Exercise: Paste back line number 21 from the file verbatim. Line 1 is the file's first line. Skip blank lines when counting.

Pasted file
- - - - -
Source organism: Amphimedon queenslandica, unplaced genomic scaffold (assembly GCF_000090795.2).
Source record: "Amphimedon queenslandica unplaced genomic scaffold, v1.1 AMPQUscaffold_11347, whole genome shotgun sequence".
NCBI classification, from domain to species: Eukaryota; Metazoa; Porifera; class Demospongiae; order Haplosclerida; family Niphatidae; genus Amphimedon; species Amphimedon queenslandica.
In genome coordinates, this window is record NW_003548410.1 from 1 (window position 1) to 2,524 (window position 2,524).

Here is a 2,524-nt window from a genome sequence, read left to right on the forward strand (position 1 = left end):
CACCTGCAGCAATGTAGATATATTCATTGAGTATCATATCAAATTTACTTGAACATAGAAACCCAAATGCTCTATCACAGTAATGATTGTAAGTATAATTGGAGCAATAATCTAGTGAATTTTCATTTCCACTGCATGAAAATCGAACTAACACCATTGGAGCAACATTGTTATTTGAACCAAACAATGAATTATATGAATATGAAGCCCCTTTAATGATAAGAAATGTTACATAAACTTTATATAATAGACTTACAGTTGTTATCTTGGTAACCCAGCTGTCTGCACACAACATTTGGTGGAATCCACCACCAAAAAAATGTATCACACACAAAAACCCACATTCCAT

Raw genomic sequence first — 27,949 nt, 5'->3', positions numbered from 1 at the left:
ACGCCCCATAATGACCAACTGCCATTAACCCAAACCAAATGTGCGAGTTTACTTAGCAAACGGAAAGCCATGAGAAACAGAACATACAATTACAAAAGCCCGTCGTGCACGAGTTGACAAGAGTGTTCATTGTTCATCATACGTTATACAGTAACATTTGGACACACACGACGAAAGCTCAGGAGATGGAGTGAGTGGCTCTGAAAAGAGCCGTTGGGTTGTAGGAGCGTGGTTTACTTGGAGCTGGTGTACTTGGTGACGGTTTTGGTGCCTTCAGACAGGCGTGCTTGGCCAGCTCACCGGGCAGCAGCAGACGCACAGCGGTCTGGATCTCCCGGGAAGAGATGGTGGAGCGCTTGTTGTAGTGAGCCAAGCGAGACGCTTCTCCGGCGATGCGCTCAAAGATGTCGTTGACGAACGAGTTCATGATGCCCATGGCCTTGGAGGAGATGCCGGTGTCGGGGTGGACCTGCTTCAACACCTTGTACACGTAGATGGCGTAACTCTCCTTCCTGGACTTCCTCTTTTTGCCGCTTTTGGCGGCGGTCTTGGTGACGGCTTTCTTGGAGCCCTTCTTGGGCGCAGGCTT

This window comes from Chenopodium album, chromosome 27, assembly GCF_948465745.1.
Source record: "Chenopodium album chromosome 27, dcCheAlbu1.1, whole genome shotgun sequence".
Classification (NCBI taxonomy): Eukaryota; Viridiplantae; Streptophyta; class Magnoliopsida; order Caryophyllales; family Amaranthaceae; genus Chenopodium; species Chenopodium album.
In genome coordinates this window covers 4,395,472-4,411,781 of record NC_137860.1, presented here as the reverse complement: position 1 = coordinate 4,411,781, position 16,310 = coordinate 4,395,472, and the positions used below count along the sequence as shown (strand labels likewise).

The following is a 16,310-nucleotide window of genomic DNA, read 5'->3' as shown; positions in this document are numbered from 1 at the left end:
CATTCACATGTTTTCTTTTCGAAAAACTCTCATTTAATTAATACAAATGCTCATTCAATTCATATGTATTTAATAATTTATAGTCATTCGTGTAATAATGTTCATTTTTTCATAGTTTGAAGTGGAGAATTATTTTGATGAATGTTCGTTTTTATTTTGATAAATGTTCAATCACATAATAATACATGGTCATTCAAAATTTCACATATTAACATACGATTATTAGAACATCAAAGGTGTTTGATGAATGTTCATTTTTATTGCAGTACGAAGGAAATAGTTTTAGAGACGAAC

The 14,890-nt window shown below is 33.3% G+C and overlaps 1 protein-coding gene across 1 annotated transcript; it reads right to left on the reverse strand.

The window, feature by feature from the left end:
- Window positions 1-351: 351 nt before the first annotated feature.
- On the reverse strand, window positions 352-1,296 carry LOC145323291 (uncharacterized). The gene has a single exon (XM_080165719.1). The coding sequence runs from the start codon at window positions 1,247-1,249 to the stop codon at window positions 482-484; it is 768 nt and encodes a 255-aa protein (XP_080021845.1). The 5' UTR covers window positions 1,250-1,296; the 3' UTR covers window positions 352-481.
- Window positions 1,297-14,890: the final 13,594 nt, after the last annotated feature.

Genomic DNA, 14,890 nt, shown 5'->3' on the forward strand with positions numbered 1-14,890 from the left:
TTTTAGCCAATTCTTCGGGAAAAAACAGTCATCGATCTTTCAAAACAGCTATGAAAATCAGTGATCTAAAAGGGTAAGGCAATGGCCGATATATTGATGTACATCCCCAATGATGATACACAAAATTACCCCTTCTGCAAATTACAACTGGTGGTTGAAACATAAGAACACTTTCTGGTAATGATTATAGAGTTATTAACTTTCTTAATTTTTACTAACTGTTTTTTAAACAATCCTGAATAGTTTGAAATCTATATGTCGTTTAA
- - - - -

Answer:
TTTTAGCCAATTCTTCGGGAAAAAACAGTCATCGATCTTTCAAAACAGCTATGAAAATCAGTGATCTAAAAGGGTAAGGCAATGGCCGATATATTGATGTACATCCCCAATGATGATACACAAAATTACCCCTTCTGCAAATTACAACTGGTGGTTGAAACATAAGAACACTTTCTGGTAATGATTATAGAGTTATTAACTTTCTTAATTTTTACTAACTGTTTTTTAAACAATCCTGAATAGTTTGAAATCTATATGTCGTTTAA